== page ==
For a while now, we’ve heard people talk about connectivity and networks and participation in all sorts of terms: hope, paranoia, idealism and cynicism, from the promise they offer to the dangers we anticipate.
One thing that usually haunts these thoughts is the implicit assumption, and the foreboding progression of eventual total mediation. A bifurcation between the past, where we were not online, and a future where we all will be. Isn’t this what we mean when we talk about the digital divide? When we imagine bridging it, we see new media as a form of essential literacy – something that will become absolutely necessary to survive in the future. We must become connected to the internet, so that we can access news and information, so that we can efficiently and conveniently manage our lives (from our finances to our romantic endeavors), and so that we can stay abreast of conveniences which will make our routines more efficient (apps to help with shopping, transit, and work). To say nothing of our correspondence – how many telephone numbers do you remember right now? Do you rely on a computer to store them for you? If you lose that computer, are they saved remotely so that they can be easily restored? If not, do you have a social network where you can ask friends and family for the missing numbers?
This has less to do with dependence than it does with the natural state of things. We don’t use phonebooks any more for the same reason that we don’t use public phones, or pagers, or telegrams. Most of our libraries don’t have card catalogs and many of our arcades have disappeared (to say nothing of Radioshack). The way we get stuff done has changed, and so does our expertise on how to do stuff. Knowing how to do that is a form of special knowledge that people describe in terms of literacy: computer literacy, code literacy, digital literacy, media literacy. Some describe it as a generational trend, with “digital natives” (oh how I dislike that term).
Is using the internet and computers as fundamental to being a member of society as knowing how to read? Or how to speak? Perhaps not right now, but it appears that we are moving that way. For everyone who approaches the “digital divide” like an anxious missionary, eager to spread the word, the idea of being disconnected is something akin to being in the outer darkness. Separation from the whole is a lamentable thing, and the answer is connectivity.
But non-users persist. Not just beyond the far reaches of the developed world and it’s neocolonial grasp, but within and throughout. Not as an oversight, but as willful, stubborn holdouts, nail-houses in the otherwise orderly datasets from whence we might summon Big Data truths. The efforts to connect everyone are frustrated by people who are not just presumably inept at technology, but who are active refusers and resisters. What is this about?
Bernard Stiegler described the way that mediation in forms like television lead to an industrialization of consciousness, because of how they order the flow of our experience. A potential for interruptions which reassert our control may result in a means of resistance. But we have seen how giving us control over not just the remote, but the programing, the channels, and everything else, result in a history and an experience which is dominated by the present. How are we building our memory? How are we writing our history? Events crystalize from their representation (like 9/11) or evaporate once our attention wanders (like #stopkony). If an idea does not go viral, it has no currency. If it does, it has no provenance. The chance for maturation is slim: new ideas which go viral are expected to perform at least as well as whatever has bored us up to this point.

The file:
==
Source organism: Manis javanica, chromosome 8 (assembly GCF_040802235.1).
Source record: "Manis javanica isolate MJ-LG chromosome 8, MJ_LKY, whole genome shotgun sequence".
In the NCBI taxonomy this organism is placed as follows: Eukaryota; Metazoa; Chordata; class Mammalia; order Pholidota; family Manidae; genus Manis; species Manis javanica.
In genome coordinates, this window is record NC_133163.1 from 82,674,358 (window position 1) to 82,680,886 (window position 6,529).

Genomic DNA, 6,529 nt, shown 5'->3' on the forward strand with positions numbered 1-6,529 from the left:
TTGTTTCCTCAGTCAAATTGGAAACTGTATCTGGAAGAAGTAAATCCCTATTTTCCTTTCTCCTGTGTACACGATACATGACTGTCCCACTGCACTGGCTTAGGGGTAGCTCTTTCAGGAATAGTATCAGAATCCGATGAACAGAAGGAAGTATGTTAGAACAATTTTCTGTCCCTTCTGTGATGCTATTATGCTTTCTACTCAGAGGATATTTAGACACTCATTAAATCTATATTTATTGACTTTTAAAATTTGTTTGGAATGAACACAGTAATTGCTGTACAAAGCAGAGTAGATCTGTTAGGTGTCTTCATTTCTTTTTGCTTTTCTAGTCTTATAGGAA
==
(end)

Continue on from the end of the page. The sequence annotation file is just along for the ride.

Connection means adopting a new consciousness, one that is incapable of looking backwards. Walter Ong wrote on how writing “heightened” consciousness. What does digital media do? We still don’t know. It has certainly made itself essential to our way of life. Microtransactions are part of the stock market now. Algorithms are part of the security apparatus which are a major part of public policy. And we can hardly call our families without the computer dialing for us. If these processes truly are part of our cognition now, then any questions about computationalism might be put to rest.
Lastly, the state of being always on, always connected, always mediated would seem to mean that our experience is invariably referenced, connected, indexed, and able to be catalogued. When we talk about ways to “unplug” for our peace of mind, we do it in terms of the machine which brought us here: productivity. The “mindfulness movement” exists as a way to let overachieving professionals have a spa weekend and boost their productivity. The experiments at temporary refusal (not watching tv for a month, shutting off mobile devices before bedtime and so on) are only for the sake of being able to return refreshed, renewed and better. The search for a quiet space that escapes the “friendziedness of technology” is always a temporary one – our return is like some monomythic cycle, where Jonah emerges from the belly of the whale back into the daylight. Mediation is the new norm – refusing it is an act of defiance, something deviant and antisocial, which brings us to a separate place. Like so many refusers who went Amish, they become invisible, and their breadcrumbs are lost because nobody has marked them on Google Maps.
Some questions I would ask then, would be these: is this new consciousness inevitable? As mediation becomes a norm, is non-use a form of deviance? Is it ignorance to not buy a smartphone? Can I expect a poorer quality of life as an illiterate luddite? It seems too late to throw our shoes into the machine, but what strategies are there for holding onto a intracommunicative space where social media can’t tell me how to spend my time and attention?